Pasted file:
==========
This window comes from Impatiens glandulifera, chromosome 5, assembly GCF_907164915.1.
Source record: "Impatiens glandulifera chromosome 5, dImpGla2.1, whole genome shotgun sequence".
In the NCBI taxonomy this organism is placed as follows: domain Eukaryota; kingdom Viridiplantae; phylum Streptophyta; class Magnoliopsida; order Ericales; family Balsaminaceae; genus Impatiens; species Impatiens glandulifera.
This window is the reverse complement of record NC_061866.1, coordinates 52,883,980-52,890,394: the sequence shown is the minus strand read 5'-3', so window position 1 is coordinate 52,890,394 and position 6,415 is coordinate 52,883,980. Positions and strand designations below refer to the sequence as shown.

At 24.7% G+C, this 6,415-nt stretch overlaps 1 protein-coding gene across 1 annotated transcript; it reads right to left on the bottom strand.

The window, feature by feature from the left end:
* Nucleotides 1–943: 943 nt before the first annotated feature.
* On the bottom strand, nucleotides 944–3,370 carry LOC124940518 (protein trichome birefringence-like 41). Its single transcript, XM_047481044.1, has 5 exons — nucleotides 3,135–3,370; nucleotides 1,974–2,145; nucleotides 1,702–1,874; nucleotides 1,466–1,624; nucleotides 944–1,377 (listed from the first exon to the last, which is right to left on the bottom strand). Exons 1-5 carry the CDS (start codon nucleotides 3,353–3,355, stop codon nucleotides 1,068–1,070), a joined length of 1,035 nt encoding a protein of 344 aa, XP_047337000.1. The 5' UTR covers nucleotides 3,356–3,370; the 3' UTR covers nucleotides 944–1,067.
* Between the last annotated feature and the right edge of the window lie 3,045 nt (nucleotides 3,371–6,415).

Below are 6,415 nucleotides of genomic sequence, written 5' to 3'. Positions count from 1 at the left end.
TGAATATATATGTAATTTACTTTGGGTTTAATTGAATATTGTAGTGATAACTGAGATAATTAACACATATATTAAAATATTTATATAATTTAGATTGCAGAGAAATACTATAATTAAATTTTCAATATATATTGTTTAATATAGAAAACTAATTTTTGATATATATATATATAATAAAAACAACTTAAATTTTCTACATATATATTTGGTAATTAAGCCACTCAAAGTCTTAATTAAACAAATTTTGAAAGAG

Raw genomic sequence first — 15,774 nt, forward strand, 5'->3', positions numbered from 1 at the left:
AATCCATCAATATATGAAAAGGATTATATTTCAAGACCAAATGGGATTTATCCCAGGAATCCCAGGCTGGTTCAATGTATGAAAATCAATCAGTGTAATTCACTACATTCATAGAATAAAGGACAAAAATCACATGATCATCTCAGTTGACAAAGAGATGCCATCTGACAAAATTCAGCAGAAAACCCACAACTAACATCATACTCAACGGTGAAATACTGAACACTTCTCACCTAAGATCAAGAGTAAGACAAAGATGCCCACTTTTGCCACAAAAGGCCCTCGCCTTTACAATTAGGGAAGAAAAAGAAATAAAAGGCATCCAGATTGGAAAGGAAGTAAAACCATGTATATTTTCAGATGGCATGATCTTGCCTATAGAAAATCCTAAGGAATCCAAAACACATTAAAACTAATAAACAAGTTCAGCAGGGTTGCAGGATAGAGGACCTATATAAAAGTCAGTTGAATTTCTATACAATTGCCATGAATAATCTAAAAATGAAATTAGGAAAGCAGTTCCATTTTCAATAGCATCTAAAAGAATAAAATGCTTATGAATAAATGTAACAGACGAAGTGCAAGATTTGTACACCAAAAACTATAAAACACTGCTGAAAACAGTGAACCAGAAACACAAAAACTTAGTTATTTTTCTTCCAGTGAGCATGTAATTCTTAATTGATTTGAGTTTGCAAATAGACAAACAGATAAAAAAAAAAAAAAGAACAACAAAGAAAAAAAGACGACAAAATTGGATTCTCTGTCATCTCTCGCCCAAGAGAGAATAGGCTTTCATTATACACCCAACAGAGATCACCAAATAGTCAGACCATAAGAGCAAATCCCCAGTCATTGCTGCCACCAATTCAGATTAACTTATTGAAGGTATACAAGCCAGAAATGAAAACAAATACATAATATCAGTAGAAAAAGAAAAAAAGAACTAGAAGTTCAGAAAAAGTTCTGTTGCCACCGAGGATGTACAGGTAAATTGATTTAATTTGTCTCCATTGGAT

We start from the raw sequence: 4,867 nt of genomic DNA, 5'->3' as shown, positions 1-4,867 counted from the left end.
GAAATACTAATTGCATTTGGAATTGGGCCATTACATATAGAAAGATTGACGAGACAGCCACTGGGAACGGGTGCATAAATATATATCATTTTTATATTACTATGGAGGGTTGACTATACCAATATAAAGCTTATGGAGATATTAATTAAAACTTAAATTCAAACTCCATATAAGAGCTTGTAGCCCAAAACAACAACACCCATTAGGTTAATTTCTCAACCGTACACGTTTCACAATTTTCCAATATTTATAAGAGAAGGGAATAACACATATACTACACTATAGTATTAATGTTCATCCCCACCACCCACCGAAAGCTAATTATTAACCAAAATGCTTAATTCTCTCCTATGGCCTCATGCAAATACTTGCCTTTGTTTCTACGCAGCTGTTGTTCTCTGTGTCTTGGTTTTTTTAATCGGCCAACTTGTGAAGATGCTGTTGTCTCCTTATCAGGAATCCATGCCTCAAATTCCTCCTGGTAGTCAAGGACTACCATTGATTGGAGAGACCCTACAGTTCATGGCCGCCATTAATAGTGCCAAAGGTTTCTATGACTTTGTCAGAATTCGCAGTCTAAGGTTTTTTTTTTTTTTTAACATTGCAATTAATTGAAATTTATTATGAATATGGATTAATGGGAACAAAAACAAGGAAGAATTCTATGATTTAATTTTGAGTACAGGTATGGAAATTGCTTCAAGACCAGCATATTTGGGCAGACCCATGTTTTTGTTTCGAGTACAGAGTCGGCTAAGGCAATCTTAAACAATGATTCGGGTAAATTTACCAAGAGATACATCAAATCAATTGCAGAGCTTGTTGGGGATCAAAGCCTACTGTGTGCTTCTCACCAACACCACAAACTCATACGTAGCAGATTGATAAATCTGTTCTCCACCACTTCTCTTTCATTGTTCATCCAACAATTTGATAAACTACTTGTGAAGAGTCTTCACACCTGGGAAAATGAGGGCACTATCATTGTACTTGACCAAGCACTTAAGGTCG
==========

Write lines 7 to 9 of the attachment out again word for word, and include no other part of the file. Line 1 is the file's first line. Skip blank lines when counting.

* Nucleotides 1–943: 943 nt before the first annotated feature.
* On the bottom strand, nucleotides 944–3,370 carry LOC124940518 (protein trichome birefringence-like 41). Its single transcript, XM_047481044.1, has 5 exons — nucleotides 3,135–3,370; nucleotides 1,974–2,145; nucleotides 1,702–1,874; nucleotides 1,466–1,624; nucleotides 944–1,377 (listed from the first exon to the last, which is right to left on the bottom strand). Exons 1-5 carry the CDS (start codon nucleotides 3,353–3,355, stop codon nucleotides 1,068–1,070), a joined length of 1,035 nt encoding a protein of 344 aa, XP_047337000.1. The 5' UTR covers nucleotides 3,356–3,370; the 3' UTR covers nucleotides 944–1,067.
* Between the last annotated feature and the right edge of the window lie 3,045 nt (nucleotides 3,371–6,415).